Tag Archives: Featured


Wild Plants That Repel Mosquitoes

Mosquitoes are pesky disease carrying bugs we all want to avoid. Knowing a few key plants that are easy to find could make any situation more bearable.

All these plants will help repel mosquitoes by smell. Crush them up till they get juice and then rub them on your body. Typically, the effect will last a few hours. You can also dry them and light them on fire or get them smoldering to create bug repelling smoke.

North America



Sagebrush, Wormwood, and Mugwort are in the same plant grouping and are easy to find in most dry climates. All of these species can be used as an aromatic smudge that is known to be a very effective mosquito repellent. Crush the leaves and rub them directly on your skin. These species grow in the drier habitats of the west, including the plains, deserts, and mountainous regions.

Vanilla Leaf (Achlys triphylla) is a plant native to the northwest and Japan. It grows most often in shady and moist areas. The plant can be rubbed on the skin fresh or dried. Indigenous peoples were known to hang bundles of the dried plants in and around their homes to keep mosquitoes and other insects away.

Pineapple Weed

Pineapple Weed

Pineapple weed (Matricaria matricarioides) is a common weedy species that grows all over North America. The aromatic crushed plant can be applied directly to your skin. You can also dry the leaves to make an interesting tea.

Nodding onion (Allium cernuum) is found in the United States, Canada, and Mexico. It grows in dry woods, rock outcroppings, and prairies. Grind or blend the leaves to extract the juice and then apply to skin.

Wild Begamot (Monarda) is a wildflower that is part of the mint family and is native to much of North America. It has unmistakeable purple flowers and green leaves. Crush or grind the peddles and leaves and apply to skin.  It is also used to treat colds and make tea.



Snowbrush (Ceanothus velutinus) is a shrub tree generally in mountain areas in the United States and Canada. It has white blossom balls that are easy to identify. The natural scent of the planet repels bugs, rub it on your skin or carry some with you. You can also place it around your camp to help keeps bugs from area.




Peppermint (M. balsamea Willd) is indigenous to Europe, but may be found elsewhere through human cultivation. Generally found near streams or wet areas.

Rosemary (Rosmarinus Officinalis) is native to the Mediterranean area. Fragrant, evergreen, needle-like leaves and multi-colored flowers. Grind the leaves and apply to skin or place some around your camp. Rosemary can also be used to make herbal tea.


Tea Tree

Tea Tree

Tea Tree (Melaleuca) is native to Australia. It has very strong and distinct scent that is strong enough repel bugs when rubbed on the skin. It can also be used as topical solution for bug bites.


NOTE: Always ensure you have properly identified the correct plant and that you are not allergic to it. Many wild plants can be dangerous.


Navigating with the Sun

desert_sun Navigating with the sun is a great skill to have. It doesn’t need any equipment, works anywhere and never breaks. As long as you understand how the sun interacts with the Earth you can identify the points of the compass and use this to set your route. It’s all based on a few simple facts. The sun rises in the east and sets in the west. If you’re in the Northern Hemisphere the sun will be due south at noon, and if you’re in the southern hemisphere it will be due north. Remember those details and you’ll be able to work out directions from the Sun.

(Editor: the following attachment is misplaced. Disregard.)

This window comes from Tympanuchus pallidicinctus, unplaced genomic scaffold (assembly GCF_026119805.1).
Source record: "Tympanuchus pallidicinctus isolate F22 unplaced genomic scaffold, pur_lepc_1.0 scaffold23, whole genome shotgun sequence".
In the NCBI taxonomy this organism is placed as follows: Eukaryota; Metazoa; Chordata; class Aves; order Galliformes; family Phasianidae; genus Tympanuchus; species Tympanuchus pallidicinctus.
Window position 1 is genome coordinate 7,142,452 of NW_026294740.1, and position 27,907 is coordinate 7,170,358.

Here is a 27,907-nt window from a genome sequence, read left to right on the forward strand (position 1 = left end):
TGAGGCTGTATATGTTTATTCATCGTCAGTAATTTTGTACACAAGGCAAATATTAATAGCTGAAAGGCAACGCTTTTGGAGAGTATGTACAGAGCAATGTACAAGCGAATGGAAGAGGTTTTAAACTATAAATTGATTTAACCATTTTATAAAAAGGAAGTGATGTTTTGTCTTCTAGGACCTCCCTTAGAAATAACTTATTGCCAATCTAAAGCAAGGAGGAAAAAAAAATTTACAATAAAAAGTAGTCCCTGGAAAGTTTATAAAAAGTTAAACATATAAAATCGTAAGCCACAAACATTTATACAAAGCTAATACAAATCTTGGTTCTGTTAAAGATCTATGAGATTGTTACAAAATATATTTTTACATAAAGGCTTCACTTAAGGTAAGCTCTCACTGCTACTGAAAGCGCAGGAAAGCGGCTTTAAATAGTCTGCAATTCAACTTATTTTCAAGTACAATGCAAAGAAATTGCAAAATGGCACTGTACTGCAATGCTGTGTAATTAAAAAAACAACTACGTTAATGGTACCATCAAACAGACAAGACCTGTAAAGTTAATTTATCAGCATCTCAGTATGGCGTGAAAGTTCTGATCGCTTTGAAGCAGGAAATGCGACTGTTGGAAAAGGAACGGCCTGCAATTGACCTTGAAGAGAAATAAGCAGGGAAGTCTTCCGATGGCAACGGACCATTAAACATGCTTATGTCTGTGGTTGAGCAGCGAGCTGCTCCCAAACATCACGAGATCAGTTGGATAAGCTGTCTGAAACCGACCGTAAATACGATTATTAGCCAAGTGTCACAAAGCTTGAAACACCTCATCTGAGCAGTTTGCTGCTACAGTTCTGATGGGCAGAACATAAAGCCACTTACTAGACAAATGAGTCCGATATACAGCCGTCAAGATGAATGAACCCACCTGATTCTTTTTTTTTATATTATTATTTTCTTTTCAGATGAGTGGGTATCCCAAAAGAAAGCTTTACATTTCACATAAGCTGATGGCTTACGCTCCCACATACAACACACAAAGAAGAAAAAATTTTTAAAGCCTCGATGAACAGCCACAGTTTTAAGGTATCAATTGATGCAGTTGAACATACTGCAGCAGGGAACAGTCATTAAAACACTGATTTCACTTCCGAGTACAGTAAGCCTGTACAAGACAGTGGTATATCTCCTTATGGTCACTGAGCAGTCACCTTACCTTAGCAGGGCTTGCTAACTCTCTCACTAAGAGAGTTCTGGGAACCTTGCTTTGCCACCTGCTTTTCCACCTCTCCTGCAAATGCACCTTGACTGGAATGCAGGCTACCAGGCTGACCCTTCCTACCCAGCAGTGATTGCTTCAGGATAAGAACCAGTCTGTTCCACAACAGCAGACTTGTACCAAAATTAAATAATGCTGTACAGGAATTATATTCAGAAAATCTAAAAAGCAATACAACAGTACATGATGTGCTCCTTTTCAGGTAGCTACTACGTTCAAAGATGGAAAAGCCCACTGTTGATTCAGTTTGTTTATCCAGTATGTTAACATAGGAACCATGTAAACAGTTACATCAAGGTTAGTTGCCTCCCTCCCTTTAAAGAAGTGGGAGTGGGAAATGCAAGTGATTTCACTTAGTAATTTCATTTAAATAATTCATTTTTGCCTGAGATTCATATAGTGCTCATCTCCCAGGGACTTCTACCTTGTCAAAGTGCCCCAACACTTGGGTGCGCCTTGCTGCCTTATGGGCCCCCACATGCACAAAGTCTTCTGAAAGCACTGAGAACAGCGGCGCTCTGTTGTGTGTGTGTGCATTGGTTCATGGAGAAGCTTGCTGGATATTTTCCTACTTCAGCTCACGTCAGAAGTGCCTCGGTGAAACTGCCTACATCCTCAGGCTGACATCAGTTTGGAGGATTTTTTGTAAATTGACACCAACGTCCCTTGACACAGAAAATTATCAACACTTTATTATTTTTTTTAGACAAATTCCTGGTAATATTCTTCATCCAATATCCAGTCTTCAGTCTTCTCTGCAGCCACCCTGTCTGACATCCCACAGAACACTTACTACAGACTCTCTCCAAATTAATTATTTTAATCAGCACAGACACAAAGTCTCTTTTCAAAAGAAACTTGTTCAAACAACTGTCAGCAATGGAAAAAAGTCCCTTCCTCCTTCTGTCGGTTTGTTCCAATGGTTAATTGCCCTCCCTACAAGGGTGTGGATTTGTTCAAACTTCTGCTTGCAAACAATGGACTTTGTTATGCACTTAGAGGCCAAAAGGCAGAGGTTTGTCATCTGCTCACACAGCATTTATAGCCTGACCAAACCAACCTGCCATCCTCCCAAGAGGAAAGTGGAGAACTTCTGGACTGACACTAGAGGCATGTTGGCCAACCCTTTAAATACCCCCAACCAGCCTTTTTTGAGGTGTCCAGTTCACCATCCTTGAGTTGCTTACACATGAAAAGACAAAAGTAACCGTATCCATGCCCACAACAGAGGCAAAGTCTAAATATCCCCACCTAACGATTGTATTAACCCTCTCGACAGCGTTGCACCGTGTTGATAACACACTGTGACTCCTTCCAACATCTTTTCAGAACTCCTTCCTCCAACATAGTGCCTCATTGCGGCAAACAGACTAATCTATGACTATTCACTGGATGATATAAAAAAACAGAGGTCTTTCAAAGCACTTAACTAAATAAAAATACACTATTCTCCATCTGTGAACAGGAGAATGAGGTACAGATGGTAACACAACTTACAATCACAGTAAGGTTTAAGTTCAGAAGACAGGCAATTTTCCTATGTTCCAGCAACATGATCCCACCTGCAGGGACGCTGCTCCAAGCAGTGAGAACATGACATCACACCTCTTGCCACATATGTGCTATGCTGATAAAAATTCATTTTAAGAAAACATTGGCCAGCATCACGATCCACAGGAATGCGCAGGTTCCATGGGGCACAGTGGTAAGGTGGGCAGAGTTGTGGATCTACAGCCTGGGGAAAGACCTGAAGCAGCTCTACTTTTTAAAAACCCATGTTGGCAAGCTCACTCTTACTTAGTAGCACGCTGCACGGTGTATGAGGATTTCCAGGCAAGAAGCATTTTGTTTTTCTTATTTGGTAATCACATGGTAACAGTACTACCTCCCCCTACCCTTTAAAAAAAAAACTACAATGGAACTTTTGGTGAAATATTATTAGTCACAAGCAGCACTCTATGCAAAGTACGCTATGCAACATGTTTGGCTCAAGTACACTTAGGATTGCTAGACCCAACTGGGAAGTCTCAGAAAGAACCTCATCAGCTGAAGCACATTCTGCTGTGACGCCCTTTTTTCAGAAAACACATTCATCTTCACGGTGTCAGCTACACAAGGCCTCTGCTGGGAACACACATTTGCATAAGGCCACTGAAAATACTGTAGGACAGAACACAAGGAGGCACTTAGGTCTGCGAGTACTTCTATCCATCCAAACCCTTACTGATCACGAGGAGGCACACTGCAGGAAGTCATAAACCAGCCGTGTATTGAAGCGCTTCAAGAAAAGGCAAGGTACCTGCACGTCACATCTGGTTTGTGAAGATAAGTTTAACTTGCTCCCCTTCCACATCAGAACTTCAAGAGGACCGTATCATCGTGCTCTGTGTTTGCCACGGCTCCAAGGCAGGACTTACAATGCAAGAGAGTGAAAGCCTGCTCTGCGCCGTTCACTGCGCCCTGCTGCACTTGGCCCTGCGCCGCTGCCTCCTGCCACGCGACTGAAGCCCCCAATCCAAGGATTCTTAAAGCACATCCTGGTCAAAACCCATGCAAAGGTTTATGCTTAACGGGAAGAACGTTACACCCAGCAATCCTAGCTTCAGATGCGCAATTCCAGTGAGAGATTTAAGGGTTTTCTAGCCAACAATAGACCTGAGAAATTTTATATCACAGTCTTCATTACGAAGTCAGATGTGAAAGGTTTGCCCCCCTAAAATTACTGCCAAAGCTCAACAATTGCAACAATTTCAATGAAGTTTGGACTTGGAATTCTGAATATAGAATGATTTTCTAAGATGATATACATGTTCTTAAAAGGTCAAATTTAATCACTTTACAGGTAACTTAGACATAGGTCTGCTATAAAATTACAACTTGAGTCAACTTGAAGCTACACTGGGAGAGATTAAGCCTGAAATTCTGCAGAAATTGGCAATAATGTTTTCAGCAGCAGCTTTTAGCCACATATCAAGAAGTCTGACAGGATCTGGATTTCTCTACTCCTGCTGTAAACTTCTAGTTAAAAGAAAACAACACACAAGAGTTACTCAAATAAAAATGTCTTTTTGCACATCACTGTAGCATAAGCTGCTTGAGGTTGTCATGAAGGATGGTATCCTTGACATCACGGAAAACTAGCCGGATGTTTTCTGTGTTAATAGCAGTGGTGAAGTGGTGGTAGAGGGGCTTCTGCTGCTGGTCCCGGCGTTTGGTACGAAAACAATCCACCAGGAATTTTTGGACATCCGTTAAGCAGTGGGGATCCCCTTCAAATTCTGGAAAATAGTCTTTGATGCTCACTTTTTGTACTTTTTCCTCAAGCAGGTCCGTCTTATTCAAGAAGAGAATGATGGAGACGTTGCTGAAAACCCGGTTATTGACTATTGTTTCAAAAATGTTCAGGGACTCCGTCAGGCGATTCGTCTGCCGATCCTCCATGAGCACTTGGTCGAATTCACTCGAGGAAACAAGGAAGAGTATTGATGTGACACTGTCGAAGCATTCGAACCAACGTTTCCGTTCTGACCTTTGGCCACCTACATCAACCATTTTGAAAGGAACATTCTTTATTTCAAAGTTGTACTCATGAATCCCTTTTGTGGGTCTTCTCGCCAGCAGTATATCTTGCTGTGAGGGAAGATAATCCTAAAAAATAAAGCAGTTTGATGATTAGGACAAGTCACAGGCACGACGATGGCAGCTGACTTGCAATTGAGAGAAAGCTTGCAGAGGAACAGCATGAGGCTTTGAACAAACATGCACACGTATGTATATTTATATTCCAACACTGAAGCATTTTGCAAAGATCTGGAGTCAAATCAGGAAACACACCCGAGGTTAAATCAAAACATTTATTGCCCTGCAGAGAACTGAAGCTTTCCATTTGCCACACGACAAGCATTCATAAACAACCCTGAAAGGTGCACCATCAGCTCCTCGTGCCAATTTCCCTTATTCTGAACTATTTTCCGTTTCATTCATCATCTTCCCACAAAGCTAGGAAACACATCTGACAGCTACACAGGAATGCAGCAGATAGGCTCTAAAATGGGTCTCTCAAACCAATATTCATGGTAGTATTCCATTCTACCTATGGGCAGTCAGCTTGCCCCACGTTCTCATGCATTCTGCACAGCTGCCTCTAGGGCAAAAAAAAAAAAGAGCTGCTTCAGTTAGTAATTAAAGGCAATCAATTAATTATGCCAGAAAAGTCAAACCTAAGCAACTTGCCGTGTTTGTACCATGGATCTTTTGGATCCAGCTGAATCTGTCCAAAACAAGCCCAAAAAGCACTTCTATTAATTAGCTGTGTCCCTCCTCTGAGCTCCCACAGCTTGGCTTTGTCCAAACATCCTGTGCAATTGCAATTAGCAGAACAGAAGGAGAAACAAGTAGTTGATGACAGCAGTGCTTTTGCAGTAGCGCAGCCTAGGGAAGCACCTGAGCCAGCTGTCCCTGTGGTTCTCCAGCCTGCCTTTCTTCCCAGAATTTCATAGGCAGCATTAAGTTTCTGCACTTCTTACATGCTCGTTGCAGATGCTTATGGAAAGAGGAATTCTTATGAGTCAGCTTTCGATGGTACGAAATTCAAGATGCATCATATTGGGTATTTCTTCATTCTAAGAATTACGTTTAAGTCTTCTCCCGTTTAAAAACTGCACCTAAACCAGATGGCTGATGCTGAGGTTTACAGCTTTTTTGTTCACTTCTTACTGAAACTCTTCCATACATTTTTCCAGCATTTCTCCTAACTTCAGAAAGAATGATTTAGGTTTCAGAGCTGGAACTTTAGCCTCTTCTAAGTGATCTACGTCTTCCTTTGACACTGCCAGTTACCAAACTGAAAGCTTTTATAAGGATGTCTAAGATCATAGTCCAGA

Of course the sun confuses things by constantly moving across the sky, so it is not a precise marker. In the Northern Hemisphere, if shadowyou’re walking East your shadow will always be on your left side, but it will only be pointing due north at noon. In the morning it will swing from West, through north-west to north. In the afternoon, as the sun sets, it moves on until at sunset it’s pointing east. If you know what time it is you can roughly guess what direction your shadow points. A handy tip is to remember that your shadow is shortest at noon. Now this is all backwards if you are in the Southern Hemisphere.

When you’ve moving across country the ground usually makes it difficult to travel in a straight line. That’s when confusion often sets in. If you don’t keep track of where your shadow should be pointing, and where the sun should be in the sky, you can quickly drift off your planned course. Memorize this checklist and use it to keep you on track:

  • The sun rises in the east and sets in the west
  • In the Northern Hemisphere the sun is due south at noon
  • In the Southern Hemisphere the sun is due north at noon
  • Your shadow is shortest at noon

No matter how good you are at celestial navigation, you’ll never be as precise as you would be with proper navigational equipment. A better solution is to get yourself a good topographical map of the area and combine that with a quality compass. If you really want the ultimate in accuracy choose a Global Positioning System (GPS) handset. Companies like Garmin and Magellan have a wide range to suit most budgets, and these make pinpoint navigation easy. They won’t just tell you exactly where you are; they can track and record your course, store way-points and display local information. They can be a lot of fun too!


Pocket Chainsaw, Tiny Awesome Cutting Tool